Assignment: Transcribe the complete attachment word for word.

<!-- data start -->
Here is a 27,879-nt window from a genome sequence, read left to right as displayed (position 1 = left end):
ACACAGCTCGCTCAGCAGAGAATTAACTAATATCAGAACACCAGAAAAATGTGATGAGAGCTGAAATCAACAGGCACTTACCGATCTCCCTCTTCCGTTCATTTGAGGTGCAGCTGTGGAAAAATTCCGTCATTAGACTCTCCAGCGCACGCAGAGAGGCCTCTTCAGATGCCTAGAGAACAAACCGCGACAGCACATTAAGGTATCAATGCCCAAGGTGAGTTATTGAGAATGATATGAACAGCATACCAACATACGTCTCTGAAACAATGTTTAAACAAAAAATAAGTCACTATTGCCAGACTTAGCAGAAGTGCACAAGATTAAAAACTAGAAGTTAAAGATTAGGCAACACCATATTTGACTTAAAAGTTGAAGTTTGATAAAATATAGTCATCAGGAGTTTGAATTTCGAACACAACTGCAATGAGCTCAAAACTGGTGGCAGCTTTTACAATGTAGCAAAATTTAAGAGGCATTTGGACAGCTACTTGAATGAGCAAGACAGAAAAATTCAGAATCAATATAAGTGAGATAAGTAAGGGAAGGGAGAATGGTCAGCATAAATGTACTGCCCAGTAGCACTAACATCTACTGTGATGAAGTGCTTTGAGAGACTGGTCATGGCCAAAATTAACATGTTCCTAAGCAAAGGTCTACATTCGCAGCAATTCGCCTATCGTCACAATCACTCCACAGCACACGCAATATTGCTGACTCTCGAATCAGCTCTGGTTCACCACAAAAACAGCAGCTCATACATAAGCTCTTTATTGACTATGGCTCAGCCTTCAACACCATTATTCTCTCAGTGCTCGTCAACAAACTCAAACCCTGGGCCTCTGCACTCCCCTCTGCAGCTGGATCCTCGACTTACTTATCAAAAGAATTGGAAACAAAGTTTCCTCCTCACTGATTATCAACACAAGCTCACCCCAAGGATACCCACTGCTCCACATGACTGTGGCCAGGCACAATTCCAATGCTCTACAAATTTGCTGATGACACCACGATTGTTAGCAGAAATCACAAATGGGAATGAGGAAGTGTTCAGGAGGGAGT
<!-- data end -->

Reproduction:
Here is a 27,879-nt window from a genome sequence, read left to right as displayed (position 1 = left end):
ACACAGCTCGCTCAGCAGAGAATTAACTAATATCAGAACACCAGAAAAATGTGATGAGAGCTGAAATCAACAGGCACTTACCGATCTCCCTCTTCCGTTCATTTGAGGTGCAGCTGTGGAAAAATTCCGTCATTAGACTCTCCAGCGCACGCAGAGAGGCCTCTTCAGATGCCTAGAGAACAAACCGCGACAGCACATTAAGGTATCAATGCCCAAGGTGAGTTATTGAGAATGATATGAACAGCATACCAACATACGTCTCTGAAACAATGTTTAAACAAAAAATAAGTCACTATTGCCAGACTTAGCAGAAGTGCACAAGATTAAAAACTAGAAGTTAAAGATTAGGCAACACCATATTTGACTTAAAAGTTGAAGTTTGATAAAATATAGTCATCAGGAGTTTGAATTTCGAACACAACTGCAATGAGCTCAAAACTGGTGGCAGCTTTTACAATGTAGCAAAATTTAAGAGGCATTTGGACAGCTACTTGAATGAGCAAGACAGAAAAATTCAGAATCAATATAAGTGAGATAAGTAAGGGAAGGGAGAATGGTCAGCATAAATGTACTGCCCAGTAGCACTAACATCTACTGTGATGAAGTGCTTTGAGAGACTGGTCATGGCCAAAATTAACATGTTCCTAAGCAAAGGTCTACATTCGCAGCAATTCGCCTATCGTCACAATCACTCCACAGCACACGCAATATTGCTGACTCTCGAATCAGCTCTGGTTCACCACAAAAACAGCAGCTCATACATAAGCTCTTTATTGACTATGGCTCAGCCTTCAACACCATTATTCTCTCAGTGCTCGTCAACAAACTCAAACCCTGGGCCTCTGCACTCCCCTCTGCAGCTGGATCCTCGACTTACTTATCAAAAGAATTGGAAACAAAGTTTCCTCCTCACTGATTATCAACACAAGCTCACCCCAAGGATACCCACTGCTCCACATGACTGTGGCCAGGCACAATTCCAATGCTCTACAAATTTGCTGATGACACCACGATTGTTAGCAGAAATCACAAATGGGAATGAGGAAGTGTTCAGGAGGGAGT